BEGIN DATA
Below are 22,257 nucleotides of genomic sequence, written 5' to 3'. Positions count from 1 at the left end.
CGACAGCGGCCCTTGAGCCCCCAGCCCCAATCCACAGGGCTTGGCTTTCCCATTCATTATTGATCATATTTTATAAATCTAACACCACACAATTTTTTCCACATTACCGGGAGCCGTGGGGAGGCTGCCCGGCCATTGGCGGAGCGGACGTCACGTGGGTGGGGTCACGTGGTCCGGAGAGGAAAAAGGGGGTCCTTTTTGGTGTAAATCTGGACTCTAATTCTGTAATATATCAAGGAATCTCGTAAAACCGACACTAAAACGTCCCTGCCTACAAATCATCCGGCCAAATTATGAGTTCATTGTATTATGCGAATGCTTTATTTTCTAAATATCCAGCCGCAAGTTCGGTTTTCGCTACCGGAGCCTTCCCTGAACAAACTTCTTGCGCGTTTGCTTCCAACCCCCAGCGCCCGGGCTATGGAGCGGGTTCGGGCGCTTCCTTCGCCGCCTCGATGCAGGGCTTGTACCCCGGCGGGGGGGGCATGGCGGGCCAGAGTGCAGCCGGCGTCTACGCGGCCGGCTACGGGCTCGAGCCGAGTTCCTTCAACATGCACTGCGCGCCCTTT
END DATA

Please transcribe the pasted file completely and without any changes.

Below are 22,257 nucleotides of genomic sequence, written 5' to 3'. Positions count from 1 at the left end.
CGACAGCGGCCCTTGAGCCCCCAGCCCCAATCCACAGGGCTTGGCTTTCCCATTCATTATTGATCATATTTTATAAATCTAACACCACACAATTTTTTCCACATTACCGGGAGCCGTGGGGAGGCTGCCCGGCCATTGGCGGAGCGGACGTCACGTGGGTGGGGTCACGTGGTCCGGAGAGGAAAAAGGGGGTCCTTTTTGGTGTAAATCTGGACTCTAATTCTGTAATATATCAAGGAATCTCGTAAAACCGACACTAAAACGTCCCTGCCTACAAATCATCCGGCCAAATTATGAGTTCATTGTATTATGCGAATGCTTTATTTTCTAAATATCCAGCCGCAAGTTCGGTTTTCGCTACCGGAGCCTTCCCTGAACAAACTTCTTGCGCGTTTGCTTCCAACCCCCAGCGCCCGGGCTATGGAGCGGGTTCGGGCGCTTCCTTCGCCGCCTCGATGCAGGGCTTGTACCCCGGCGGGGGGGGCATGGCGGGCCAGAGTGCAGCCGGCGTCTACGCGGCCGGCTACGGGCTCGAGCCGAGTTCCTTCAACATGCACTGCGCGCCCTTT